A foot-and-mouth disease (FMD) outbreak in Indonesia is disrupting ritual slaughter of animals to mark Eid al-Adha, one of the biggest holidays in the Islamic calendar.
Eid al-Adha, known as the Feast of Sacrifice, is a revered observance that coincides with the final rites of the annual hajj in Saudi Arabia.
It is a joyous occasion for which food is a hallmark where devout Muslims buy and slaughter animals and share two-thirds of the meat with the poor.
Much of Asia, including Indonesia, India and Pakistan, observed Eid al-Adha on Sunday, while Muslims in other parts of the globe, including in countries like Afghanistan, Libya, Egypt, Kenya and Yemen celebrated the holiday on Saturday.
But this year, an outbreak of foot-and-mouth disease — an acute, highly contagious viral disease of cloven-footed animals that is sometimes transmitted to humans — has significantly dampened the typically booming holiday trade in goats, cows and sheep in Indonesia, the world’s largest populous Muslim country.
Foot-and-mouth disease is again spreading rapidly across Indonesia, which had been outbreak-free for 32 years. The government, struggling to cope with the ever-rising numbers, is setting up a task force and ordering the culling of nearly 3,000 infected livestock.
As of Sunday, more than 336,000 animals have been infected in 21 provinces, largely on the most populated islands of Java and Sumatra. At least 2,000 animals died from the disease, according to official data from the National FMD Task Force.
Although FMD is not generally considered a threat to human health, it can be lethal for animals and the outbreak has diminished people’s enthusiasm for sacrifice. The country’s religious affairs ministry has told Muslims they should not force themselves to sacrifice cattle during the outbreak.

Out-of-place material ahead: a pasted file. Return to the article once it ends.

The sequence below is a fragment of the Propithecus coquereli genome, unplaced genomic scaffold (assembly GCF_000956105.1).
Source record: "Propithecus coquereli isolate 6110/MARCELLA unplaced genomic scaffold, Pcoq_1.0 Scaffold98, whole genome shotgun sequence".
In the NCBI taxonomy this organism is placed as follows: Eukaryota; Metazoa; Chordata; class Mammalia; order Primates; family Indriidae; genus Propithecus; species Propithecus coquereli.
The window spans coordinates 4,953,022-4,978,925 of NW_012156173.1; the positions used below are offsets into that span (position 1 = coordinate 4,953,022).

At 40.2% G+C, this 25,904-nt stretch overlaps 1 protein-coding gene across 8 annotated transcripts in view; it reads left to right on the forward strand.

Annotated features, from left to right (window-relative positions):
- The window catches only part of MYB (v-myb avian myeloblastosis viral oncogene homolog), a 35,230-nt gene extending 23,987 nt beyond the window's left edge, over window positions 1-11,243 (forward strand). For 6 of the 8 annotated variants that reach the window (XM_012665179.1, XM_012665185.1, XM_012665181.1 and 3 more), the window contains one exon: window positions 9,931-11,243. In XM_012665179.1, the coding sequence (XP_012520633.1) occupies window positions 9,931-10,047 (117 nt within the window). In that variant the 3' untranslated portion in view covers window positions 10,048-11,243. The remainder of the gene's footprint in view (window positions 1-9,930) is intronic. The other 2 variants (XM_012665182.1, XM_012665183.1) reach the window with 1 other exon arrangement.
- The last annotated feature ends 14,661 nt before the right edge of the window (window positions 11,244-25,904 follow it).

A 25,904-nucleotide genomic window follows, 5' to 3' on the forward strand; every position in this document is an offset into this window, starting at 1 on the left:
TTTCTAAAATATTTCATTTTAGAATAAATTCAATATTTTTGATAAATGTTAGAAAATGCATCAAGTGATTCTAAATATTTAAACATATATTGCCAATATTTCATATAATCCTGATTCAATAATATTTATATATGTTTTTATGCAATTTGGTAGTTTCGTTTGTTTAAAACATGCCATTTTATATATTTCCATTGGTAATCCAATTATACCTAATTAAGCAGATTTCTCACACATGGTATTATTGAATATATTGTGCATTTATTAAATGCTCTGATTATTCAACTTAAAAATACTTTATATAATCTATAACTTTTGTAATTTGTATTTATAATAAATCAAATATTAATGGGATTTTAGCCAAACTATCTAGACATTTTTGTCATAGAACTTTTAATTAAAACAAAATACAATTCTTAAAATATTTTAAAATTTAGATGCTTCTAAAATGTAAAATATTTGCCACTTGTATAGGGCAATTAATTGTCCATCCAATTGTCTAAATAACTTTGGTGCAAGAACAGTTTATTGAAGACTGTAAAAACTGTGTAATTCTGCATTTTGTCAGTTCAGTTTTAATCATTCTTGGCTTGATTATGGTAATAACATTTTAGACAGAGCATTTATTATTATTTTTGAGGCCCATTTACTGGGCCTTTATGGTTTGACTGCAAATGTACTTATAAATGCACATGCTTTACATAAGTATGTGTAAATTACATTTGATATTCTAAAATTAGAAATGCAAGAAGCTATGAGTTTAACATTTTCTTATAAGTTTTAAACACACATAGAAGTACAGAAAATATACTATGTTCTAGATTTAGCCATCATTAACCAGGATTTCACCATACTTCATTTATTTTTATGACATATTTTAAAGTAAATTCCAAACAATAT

The government has warned all cattle breeders and traders to ensure that the cattle they sell are free from the disease, ordering slaughterhouses to kill and bury all animals that are showing FMD symptoms and roll out vaccination of susceptible animals.
Coordinating minister for economic affairs Airlangga Hartarto said the government had prepared around 3 million doses of FMD vaccines, mostly from France.
Over 400,000 animals have been vaccinated as of Sunday and the agriculture ministry said they have distributed medicines, antibiotics, vitamins, immune boosters and disinfecting agents to farmers and breeders.
Indonesia, like the rest of the world, is struggling to come out of the economic recession of the pandemic. The Ukraine war and soaring energy and food prices are creating complications in this recovery.
The government has relaxed restrictions and the return of the Eid tradition of homecoming has caused great excitement for people in Indonesia, a vast archipelago nation that is home to more than 270 million people, as family gatherings and meet-ups with friends were now on people’s lists.
Worshippers, many still wearing masks, joined communal prayers shoulder-to-shoulder without physical distancing in the streets of Indonesia’s capital, Jakarta, and in mosques across the city.
Eid al-Adha commemorates the Quranic tale of Ibrahim’s willingness to sacrifice Ismail as an act of obedience to God. Before he could carry out the sacrifice, God provided a ram as an offering. In the Christian and Jewish telling, Abraham is ordered to kill another son, Isaac.